Investing directly in Direct Lending products, such as Goji’s Diversified Lending or Goji’s Renewables Lending portfolios can provide exposure to the benefits of Direct Lending whilst helping to guard against some of the risks of public markets. There are other risks involved however, and so investors should ensure they appraise themselves of these before investing.
Because investors in Direct Lending typically invest through private investments, (institutions through private equity style funds or retail investments in an IFISA) lenders know that their business models should survive periods of short term Brexit induced uncertainty or volatility. This patient capital can also be a source of comfort for other investors because they know investors won’t be running for the door at the first sign of broader loss of sentiment, and therefore Direct Lenders’ business models have longevity; returns can continue to be earned despite stressed market conditions.
The downside to the the illiquid nature of these investments means investors can’t access their capital as quickly, and this is why Direct Lending should only ever be considered for a small part of an investors’ allocation.
Investors in portfolios of Direct Lending assets are typically invested across multiple loans. This simple act of diversification helps protect against any one, or a small number of loans, not performing as planned and eroding investors’ capital. Some portfolios, but not all, are also invested across multiple sectors adding yet more diversification by protecting against any industry level risks.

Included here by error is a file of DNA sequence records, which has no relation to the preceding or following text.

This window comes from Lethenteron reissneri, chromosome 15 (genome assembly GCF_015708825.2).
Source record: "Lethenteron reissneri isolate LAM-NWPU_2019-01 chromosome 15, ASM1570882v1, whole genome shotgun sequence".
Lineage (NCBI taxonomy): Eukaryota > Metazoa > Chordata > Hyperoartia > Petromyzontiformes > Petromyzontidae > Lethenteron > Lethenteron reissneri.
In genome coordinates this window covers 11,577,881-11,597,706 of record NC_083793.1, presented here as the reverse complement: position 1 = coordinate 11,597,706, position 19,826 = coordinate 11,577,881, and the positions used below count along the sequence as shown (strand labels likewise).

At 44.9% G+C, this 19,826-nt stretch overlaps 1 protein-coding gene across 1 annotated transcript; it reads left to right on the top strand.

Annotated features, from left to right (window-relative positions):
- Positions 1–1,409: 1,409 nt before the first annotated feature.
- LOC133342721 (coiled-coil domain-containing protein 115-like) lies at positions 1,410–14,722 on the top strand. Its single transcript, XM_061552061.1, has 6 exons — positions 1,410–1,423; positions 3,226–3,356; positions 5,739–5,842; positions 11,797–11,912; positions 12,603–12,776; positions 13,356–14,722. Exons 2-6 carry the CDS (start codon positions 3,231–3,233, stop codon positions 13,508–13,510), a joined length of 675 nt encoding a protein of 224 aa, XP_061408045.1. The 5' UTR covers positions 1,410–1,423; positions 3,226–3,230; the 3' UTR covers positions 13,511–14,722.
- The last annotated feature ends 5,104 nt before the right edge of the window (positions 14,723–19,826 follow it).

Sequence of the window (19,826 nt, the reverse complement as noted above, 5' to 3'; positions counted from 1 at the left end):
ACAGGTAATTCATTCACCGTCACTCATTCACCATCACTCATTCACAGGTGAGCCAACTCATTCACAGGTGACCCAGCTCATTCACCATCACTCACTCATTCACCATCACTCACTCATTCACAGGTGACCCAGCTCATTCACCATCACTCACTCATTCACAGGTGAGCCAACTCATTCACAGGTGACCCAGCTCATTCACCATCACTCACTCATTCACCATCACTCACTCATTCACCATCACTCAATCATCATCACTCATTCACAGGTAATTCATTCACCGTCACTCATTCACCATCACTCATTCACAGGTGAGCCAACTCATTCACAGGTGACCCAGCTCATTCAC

Investments in Goji’s Diversified Lending Bonds are diversified even further because we allocate across multiple lenders, who work in different credit markets and in turn extend credit to different industries. Investors are typically exposed to over 1,500 loans, multiple lenders and multiple sectors.
This high level of diversification ensures investors are hedged against any individual loan, sector or lender being adversely impacted by Brexit or if any individual lender is adversely affected by Brexit.
Whilst traditional fixed income instruments can be 10, or even 50 years in duration, loans to SMEs, especially ‘Project’ or ‘Receivables’ can be extremely short term – as little as 30 days in fact. Across the portfolio of Goji’s Diversified Lending Bonds, the average duration is about 3.5 months.
This short duration not only provides a very attractive return for such short dated debt, especially when compared to public fixed income securities, but it also gives us the ability to frequently rebalance our portfolios and to manage any monetary risks such as interest rates or inflation.
Because capital is recycled so frequently, Goji is able to reinvest in the best risk adjusted opportunities that it considers are available to it at that point in time.
In portfolios of Direct Lending assets there is a natural level of liquidity provided by the cash flows of amortising loans. Every month, an amount of capital and interest is repaid and this cash can be used to invest in new credit assets that are best placed to mitigate the current risks affecting the portfolio, or to meet redemption requests from investors. This counters some of the challenges of investing in private, non-tradable investments.
The information contained in this blog is of a general nature and intended as guidance only. It is neither to be construed as financial advice nor to be regarded as a definitive analysis of any financial, legal or other issue. Individuals must not rely on this information to make a financial or investment decision. Before making any decision, we recommend you consult a financial planner/advisor to take into account your particular investment objectives, financial situation and individual needs